Oliver Stone approaches every film he makes as if it's the biggest, most important movie that will ever be made on the subject. When he's working with material to match his grand vision—JFK, Talk Radio, Nixon—he can produce hallucinatory film experiences.
But when he isn't—especially of late—you can sense his frustration. Not that he tones down his approach when he's filming an "ordinary movie." Instead, he guns the engine, steers for the cliff, and hopes he survives the impact.
Savages is one of those gun-the-engine efforts. It's not a commentary on something personally important to the director. It's a ridiculously overblown, wildly violent, amoral thriller involving Mexican drug cartels, vicious killers, and hot babes. Mickey and Mallory, the blood-and-sensation-crazed protagonists of Natural Born Killers, would love it.
Based on a 2010 novel by Don Winslow, Savages concerns a love triangle between Ben (Aaron Johnson), Chon (Taylor Kitsch), and O (Blake Lively). Living out in sunny Laguna Beach, California, the three have an open sexual relationship with each other: O loves Ben because he's a soulful lover, and she loves Chon because he screws the hell out of her. The guys love O because she's sexy, not because Stone gives her anything resembling a personality.
Ben and Chon, best pals, have a very successful pot business, which attracts the interest of a murderous Mexican cartel. Elena (Salma Hayek), the cartel boss, wants to join forces with them. When they decline, she kidnaps O and threatens to kill her if the guys don't change their mind.
Like science fiction or fantasy films, Savages works in a realm of unreality. Just about everything in its 130-minute running time is pitched at a level of heightened pulp. You don't see just one decapitated head early on—you see several. There aren't any white-knight heroes; there are merely some less-horrible individuals who kill fewer people and seem somewhat upset about the carnage they're unleashing. Unlike, say, Drive, which amplified its violent moments by adopting a cool, detached tone, Savages exudes Stone's go-go-go exuberance, as he luxuriates in his characters' antisocial behavior.
His cast is on the same page. Savages is a test case in how close actors can get to going completely over the top without embarrassing themselves. (By comparison, watch how hopelessly lost everyone in Stone's loopy U Turn looked.) The three leads are restrained—Johnson is the Sweet One, Kitsch is the Temperamental One, Lively cries a lot—but everyone else around them has a ball doing his or her own version of a Tarantino badass.
John Travolta sweats and swears and fast-talks as a shady DEA agent, while Benicio Del Toro relies on his quiet, foreboding presence to play a dumb, hair-trigger thug who's most dangerous because he's sure he's pretty smart. And Hayek's Elena seemingly draws inspiration from real-life Miami cocaine kingpin Griselda Blanco, throwing tantrums, ruthlessly ordering people's deaths, and worrying over her estranged daughter. Nobody in Savages resembles a regular human being—everybody's playing characters you only see in other movies—but the vibrancy is a treat. Stone has encouraged his actors to embrace the hyperbolic desperation of their milieu, and the result is a film that's both overcaffeinated and tightly controlled.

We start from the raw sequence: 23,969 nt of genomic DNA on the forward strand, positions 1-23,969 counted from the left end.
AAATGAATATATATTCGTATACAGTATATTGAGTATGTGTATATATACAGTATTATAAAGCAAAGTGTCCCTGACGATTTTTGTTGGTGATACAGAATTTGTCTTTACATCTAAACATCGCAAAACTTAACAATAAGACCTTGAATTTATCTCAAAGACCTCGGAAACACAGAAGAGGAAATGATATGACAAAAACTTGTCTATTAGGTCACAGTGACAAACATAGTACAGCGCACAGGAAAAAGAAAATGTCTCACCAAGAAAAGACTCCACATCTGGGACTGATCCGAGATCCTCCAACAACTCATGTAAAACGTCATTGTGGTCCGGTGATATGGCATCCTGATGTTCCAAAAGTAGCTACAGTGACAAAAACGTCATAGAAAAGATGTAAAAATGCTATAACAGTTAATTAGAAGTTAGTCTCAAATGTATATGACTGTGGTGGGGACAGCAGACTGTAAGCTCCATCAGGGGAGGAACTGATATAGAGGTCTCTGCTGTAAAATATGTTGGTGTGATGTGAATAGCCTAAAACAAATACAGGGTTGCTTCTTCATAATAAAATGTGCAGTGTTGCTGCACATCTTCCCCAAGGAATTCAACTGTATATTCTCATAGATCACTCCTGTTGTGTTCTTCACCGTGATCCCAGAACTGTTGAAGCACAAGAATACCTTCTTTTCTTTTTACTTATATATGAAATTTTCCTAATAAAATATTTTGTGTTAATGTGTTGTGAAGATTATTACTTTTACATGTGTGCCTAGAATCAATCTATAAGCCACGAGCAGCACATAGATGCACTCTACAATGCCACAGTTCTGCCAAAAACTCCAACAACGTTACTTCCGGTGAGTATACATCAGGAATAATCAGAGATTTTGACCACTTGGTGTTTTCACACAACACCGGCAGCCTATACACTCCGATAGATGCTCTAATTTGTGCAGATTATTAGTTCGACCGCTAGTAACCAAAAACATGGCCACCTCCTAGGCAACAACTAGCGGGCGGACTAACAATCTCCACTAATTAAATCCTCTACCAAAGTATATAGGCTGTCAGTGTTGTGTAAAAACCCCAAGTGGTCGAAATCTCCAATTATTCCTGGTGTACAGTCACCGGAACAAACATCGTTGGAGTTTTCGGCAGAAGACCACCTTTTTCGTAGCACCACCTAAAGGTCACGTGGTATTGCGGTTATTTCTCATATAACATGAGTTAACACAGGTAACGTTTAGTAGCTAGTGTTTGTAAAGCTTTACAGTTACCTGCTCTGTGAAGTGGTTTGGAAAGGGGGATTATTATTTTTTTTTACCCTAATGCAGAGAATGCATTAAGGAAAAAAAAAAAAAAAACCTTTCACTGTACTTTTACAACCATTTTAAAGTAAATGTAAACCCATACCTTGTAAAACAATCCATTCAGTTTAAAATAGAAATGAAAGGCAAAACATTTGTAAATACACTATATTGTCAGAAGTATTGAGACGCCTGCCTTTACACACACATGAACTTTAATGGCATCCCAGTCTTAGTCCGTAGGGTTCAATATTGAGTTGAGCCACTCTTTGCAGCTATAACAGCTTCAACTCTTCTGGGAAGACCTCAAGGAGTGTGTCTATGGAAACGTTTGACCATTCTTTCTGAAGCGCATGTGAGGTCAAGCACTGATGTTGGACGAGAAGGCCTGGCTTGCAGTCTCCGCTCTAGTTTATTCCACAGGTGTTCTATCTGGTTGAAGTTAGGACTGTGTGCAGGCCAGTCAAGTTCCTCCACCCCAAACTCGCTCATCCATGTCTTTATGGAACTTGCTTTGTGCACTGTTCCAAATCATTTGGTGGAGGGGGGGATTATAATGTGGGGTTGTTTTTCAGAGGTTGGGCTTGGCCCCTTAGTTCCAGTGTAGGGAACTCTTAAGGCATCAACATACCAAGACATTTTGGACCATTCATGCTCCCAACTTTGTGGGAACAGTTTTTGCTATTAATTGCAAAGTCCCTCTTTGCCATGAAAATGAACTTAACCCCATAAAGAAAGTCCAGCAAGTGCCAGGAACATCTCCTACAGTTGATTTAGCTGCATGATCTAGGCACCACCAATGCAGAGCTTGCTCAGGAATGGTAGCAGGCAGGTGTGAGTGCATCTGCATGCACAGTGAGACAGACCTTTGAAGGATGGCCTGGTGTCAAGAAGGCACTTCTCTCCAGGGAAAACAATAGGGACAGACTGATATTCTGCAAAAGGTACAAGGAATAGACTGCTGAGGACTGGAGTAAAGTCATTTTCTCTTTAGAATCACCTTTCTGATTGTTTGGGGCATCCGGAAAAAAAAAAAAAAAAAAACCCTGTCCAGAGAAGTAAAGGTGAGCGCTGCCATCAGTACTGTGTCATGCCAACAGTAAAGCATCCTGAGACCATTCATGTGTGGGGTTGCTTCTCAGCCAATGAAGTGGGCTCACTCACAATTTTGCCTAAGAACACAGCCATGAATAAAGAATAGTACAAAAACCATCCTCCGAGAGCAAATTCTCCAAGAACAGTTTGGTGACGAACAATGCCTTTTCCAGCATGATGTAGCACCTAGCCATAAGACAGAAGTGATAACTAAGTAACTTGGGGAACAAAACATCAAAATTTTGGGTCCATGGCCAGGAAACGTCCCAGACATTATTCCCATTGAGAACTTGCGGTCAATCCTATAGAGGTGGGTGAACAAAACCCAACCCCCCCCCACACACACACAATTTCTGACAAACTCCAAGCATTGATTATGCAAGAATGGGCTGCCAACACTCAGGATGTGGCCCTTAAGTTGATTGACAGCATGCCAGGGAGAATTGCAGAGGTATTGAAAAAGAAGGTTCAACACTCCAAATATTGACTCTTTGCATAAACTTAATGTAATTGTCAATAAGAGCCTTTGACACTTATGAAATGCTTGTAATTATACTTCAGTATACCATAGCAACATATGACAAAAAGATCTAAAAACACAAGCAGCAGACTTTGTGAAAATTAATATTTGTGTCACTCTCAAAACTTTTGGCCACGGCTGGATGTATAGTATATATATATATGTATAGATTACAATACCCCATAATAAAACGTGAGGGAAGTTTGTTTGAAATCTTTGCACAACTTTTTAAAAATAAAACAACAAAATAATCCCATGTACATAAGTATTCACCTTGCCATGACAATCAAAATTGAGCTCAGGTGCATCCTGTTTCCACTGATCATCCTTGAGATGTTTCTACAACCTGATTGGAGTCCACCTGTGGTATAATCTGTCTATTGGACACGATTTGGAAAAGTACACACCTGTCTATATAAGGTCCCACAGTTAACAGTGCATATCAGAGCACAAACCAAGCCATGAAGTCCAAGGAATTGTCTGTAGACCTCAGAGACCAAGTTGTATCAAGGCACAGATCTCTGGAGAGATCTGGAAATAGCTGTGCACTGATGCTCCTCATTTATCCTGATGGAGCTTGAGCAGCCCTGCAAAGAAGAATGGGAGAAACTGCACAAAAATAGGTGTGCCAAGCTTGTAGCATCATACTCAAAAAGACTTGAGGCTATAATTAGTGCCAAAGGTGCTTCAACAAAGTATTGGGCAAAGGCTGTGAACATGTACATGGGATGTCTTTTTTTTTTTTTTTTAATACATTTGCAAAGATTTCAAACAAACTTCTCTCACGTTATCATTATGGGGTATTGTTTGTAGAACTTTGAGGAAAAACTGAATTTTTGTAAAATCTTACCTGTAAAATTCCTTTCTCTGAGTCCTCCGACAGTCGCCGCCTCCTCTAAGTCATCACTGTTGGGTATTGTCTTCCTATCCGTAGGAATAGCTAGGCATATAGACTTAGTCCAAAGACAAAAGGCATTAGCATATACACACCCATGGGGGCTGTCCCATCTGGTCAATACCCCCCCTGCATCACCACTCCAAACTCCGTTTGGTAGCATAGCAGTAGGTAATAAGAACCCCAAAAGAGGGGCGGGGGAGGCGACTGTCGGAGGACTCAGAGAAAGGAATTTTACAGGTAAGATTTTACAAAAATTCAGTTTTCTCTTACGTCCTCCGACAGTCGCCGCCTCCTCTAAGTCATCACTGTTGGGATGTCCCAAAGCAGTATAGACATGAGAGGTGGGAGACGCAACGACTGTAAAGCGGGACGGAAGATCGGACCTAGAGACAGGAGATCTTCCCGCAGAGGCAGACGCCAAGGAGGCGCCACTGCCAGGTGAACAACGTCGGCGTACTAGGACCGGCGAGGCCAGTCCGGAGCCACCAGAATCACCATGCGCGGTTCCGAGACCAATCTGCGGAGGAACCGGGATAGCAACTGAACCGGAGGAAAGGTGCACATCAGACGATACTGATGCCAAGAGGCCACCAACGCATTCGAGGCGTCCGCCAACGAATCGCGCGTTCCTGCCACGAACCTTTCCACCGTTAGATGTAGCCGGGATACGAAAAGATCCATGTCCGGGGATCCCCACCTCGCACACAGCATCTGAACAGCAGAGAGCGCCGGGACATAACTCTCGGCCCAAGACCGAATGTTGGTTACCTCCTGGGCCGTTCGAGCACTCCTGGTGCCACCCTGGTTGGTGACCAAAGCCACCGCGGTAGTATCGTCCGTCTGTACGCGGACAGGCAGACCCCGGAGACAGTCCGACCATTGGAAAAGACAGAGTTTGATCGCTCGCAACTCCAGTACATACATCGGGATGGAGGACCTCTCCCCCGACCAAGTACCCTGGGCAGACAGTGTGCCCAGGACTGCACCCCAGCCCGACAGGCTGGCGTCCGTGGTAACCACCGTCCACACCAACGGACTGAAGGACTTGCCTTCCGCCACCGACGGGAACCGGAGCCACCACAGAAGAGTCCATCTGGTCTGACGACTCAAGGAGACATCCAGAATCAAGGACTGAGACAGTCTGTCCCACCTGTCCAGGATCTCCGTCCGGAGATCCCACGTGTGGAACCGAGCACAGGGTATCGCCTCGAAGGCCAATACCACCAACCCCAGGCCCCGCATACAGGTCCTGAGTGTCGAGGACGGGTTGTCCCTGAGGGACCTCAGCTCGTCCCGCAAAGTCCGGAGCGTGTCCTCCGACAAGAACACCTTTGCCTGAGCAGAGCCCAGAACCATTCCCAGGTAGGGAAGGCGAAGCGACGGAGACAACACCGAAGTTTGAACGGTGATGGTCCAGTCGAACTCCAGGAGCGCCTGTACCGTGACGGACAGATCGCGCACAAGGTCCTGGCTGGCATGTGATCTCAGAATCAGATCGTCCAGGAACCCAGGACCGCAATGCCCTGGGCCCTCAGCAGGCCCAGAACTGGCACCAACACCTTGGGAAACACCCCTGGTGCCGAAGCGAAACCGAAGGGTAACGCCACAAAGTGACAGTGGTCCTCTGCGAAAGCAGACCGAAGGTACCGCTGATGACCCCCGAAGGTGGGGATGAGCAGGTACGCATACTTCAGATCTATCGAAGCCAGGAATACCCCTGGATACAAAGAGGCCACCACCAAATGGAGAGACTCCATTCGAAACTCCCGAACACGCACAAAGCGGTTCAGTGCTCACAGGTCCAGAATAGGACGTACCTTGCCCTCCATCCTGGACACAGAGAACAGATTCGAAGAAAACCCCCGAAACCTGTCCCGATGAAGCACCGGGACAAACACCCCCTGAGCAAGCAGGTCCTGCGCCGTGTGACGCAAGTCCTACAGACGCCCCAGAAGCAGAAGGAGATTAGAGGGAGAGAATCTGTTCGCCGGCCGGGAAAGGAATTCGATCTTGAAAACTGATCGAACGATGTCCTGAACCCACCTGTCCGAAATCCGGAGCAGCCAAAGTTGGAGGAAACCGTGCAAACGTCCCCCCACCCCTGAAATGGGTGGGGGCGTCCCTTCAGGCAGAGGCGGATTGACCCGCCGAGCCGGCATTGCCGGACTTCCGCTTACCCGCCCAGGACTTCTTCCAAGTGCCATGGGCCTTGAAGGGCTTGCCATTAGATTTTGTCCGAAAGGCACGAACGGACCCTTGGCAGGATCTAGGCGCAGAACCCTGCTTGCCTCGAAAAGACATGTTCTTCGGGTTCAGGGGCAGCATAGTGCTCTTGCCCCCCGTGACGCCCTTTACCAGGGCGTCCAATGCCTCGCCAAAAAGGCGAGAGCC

Savages doesn't offer much beyond your typical revenge plot, but it's a major step up for Stone after other purely commercial movies he's tried to make. U Turn was a disastrous genre parody, while Any Given Sunday looked like it was made by someone who had never watched an actual football game. A lot of auteurs occasionally do a straight-up studio job in order to pay the bills or stay relevant, but Stone appears to be wholly incompetent at phoning it in. If he doesn't feel the movie down to his bones, he just can't do it right.
Savages smells like another studio job, but this time Stone has managed to hook into his story's worldview, sucking every ounce of marrow he can. Amid all the violence and profanity, Stone reveals a begrudging respect for his damned characters. Early on, O starts talking to the audience in the sort of faux-jaded voice-over that's meant to suggest the kind of hard-earned wisdom and casual amorality that us regular schmucks in the audience are too square to ever experience in our real lives. Stone knows he's peddling us a fantasy. For once, though, he seems happy selling out.
Grierson & Leitch is a regular column about the movies. Follow us on Twitter, @griersonleitch.